These historical events underline a consistent theme: agreements and political restructuring in Lebanon have often been driven by the prevailing power dynamics of the time, typically overlooking broader consensus in favor of appeasing dominant groups and their regional backers. The persistence of these dynamics has resulted in a political system that, while ostensibly more balanced, still reflects the interests and influences of those powerful enough to dictate or disrupt the status quo. Understanding this historical context is crucial for any current analysis of Lebanon’s political landscape and the prospects for genuine reform or peace.

Looking Forward: Acknowledging Realities for Effective Change

Dr. Geagea’s current stance may overlook the embedded and historical influence of regional and internal power plays in shaping Lebanon’s politics. To genuinely confront and challenge Hezbollah’s dominance, a realistic acknowledgment of these power dynamics is crucial. Recognizing Hezbollah’s current political maneuvering as part of a longstanding pattern of strategic dominance can provide a clearer pathway for proposing realistic, viable alternatives that might better align with the interests of all Lebanese factions.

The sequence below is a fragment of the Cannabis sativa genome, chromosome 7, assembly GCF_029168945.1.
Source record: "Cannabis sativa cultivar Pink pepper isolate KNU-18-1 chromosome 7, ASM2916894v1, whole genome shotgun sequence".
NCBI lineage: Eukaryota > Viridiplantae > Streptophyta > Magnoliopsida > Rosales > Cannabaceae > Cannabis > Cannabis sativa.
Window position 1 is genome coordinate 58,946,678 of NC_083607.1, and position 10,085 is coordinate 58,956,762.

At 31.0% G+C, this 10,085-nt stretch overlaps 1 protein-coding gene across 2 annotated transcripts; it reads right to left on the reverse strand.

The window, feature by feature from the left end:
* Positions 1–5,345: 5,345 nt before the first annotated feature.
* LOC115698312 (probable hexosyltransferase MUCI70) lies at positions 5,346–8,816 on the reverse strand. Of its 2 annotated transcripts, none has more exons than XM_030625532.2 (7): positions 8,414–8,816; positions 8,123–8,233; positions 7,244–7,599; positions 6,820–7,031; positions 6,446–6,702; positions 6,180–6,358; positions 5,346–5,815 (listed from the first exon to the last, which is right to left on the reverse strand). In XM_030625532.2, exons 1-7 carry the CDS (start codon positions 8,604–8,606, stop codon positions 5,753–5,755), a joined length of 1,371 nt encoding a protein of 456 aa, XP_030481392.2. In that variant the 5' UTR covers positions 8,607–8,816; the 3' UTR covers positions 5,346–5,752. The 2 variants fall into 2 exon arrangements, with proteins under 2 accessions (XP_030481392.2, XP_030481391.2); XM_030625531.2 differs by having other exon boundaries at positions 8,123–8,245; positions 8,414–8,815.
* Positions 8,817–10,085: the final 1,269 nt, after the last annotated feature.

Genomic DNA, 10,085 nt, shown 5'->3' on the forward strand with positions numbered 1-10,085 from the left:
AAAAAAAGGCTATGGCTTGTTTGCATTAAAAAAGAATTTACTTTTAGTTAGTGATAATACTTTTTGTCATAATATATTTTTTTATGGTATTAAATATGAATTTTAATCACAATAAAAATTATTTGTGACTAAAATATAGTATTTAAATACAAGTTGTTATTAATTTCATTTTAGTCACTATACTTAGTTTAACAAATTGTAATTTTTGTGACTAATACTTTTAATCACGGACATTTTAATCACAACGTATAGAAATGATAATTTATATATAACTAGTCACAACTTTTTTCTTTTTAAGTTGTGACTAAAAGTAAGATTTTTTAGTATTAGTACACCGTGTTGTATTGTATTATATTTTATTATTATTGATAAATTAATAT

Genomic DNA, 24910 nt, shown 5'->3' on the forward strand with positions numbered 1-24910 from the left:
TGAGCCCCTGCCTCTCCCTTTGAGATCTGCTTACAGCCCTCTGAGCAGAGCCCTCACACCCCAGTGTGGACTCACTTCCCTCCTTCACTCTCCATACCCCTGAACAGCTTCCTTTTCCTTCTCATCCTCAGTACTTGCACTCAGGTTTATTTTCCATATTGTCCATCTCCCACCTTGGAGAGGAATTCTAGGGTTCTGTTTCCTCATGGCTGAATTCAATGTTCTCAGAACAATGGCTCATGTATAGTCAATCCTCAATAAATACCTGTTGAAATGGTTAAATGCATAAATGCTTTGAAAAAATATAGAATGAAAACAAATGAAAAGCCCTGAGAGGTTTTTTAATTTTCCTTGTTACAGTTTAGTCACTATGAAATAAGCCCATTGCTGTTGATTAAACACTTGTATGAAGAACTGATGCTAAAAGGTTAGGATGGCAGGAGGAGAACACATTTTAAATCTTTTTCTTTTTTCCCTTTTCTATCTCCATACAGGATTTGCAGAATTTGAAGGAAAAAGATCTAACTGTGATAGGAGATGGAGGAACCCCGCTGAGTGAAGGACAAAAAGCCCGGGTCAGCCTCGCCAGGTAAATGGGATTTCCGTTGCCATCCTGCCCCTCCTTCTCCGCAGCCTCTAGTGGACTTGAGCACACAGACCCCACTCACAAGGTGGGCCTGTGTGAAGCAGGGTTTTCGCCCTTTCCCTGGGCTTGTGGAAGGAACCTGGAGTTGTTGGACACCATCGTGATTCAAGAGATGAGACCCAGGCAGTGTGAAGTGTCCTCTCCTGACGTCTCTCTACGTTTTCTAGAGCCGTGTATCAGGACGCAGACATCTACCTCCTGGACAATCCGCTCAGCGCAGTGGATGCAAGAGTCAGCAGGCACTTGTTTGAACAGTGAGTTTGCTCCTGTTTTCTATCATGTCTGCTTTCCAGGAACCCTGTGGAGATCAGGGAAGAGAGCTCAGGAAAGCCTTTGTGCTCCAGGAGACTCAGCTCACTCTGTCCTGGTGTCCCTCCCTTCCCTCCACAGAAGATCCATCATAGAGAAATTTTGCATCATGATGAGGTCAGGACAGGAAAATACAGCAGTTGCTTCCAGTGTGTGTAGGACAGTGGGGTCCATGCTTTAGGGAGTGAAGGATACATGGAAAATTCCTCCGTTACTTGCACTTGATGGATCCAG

Only by understanding and accepting the nuanced realities of Lebanese politics—where international and regional interests often intersect and sometimes collide with internal dynamics—can Lebanon hope to forge a more balanced and representative political future.


Ramzi Abou Ismail is a  political psychologist and researcher at the University of Kent.

The views in this story reflect those of the author alone and do not necessarily reflect the beliefs of NOW.